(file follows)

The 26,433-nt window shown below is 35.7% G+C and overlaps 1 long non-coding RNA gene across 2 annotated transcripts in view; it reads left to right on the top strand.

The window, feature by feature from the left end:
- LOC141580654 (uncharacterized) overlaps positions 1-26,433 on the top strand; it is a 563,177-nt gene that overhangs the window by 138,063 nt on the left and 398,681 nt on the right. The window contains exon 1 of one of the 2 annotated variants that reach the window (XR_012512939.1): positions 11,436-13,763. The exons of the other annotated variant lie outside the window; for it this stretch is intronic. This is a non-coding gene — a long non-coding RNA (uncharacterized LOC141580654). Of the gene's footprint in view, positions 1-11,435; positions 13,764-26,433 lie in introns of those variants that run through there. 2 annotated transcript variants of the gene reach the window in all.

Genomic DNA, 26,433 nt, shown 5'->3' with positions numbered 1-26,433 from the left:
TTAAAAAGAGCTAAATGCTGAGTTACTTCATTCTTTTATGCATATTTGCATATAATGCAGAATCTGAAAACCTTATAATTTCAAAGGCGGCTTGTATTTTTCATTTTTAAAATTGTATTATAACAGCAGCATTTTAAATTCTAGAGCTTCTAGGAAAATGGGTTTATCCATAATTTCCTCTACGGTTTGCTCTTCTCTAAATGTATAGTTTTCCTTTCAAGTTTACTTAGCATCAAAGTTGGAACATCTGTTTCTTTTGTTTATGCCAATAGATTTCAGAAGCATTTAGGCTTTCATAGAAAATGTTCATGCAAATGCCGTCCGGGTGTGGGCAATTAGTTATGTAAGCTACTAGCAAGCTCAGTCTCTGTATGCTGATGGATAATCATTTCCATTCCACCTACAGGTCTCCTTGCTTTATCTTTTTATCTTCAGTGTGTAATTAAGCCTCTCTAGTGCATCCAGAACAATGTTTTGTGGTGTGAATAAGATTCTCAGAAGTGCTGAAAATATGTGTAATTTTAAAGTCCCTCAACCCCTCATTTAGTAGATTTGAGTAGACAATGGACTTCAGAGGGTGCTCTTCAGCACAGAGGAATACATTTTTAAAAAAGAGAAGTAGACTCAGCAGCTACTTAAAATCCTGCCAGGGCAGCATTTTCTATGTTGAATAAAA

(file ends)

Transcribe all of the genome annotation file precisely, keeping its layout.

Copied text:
The 26,433-nt window shown below is 35.7% G+C and overlaps 1 long non-coding RNA gene across 2 annotated transcripts in view; it reads left to right on the top strand.

The window, feature by feature from the left end:
- LOC141580654 (uncharacterized) overlaps positions 1-26,433 on the top strand; it is a 563,177-nt gene that overhangs the window by 138,063 nt on the left and 398,681 nt on the right. The window contains exon 1 of one of the 2 annotated variants that reach the window (XR_012512939.1): positions 11,436-13,763. The exons of the other annotated variant lie outside the window; for it this stretch is intronic. This is a non-coding gene — a long non-coding RNA (uncharacterized LOC141580654). Of the gene's footprint in view, positions 1-11,435; positions 13,764-26,433 lie in introns of those variants that run through there. 2 annotated transcript variants of the gene reach the window in all.

Genomic DNA, 26,433 nt, shown 5'->3' with positions numbered 1-26,433 from the left:
TTAAAAAGAGCTAAATGCTGAGTTACTTCATTCTTTTATGCATATTTGCATATAATGCAGAATCTGAAAACCTTATAATTTCAAAGGCGGCTTGTATTTTTCATTTTTAAAATTGTATTATAACAGCAGCATTTTAAATTCTAGAGCTTCTAGGAAAATGGGTTTATCCATAATTTCCTCTACGGTTTGCTCTTCTCTAAATGTATAGTTTTCCTTTCAAGTTTACTTAGCATCAAAGTTGGAACATCTGTTTCTTTTGTTTATGCCAATAGATTTCAGAAGCATTTAGGCTTTCATAGAAAATGTTCATGCAAATGCCGTCCGGGTGTGGGCAATTAGTTATGTAAGCTACTAGCAAGCTCAGTCTCTGTATGCTGATGGATAATCATTTCCATTCCACCTACAGGTCTCCTTGCTTTATCTTTTTATCTTCAGTGTGTAATTAAGCCTCTCTAGTGCATCCAGAACAATGTTTTGTGGTGTGAATAAGATTCTCAGAAGTGCTGAAAATATGTGTAATTTTAAAGTCCCTCAACCCCTCATTTAGTAGATTTGAGTAGACAATGGACTTCAGAGGGTGCTCTTCAGCACAGAGGAATACATTTTTAAAAAAGAGAAGTAGACTCAGCAGCTACTTAAAATCCTGCCAGGGCAGCATTTTCTATGTTGAATAAAA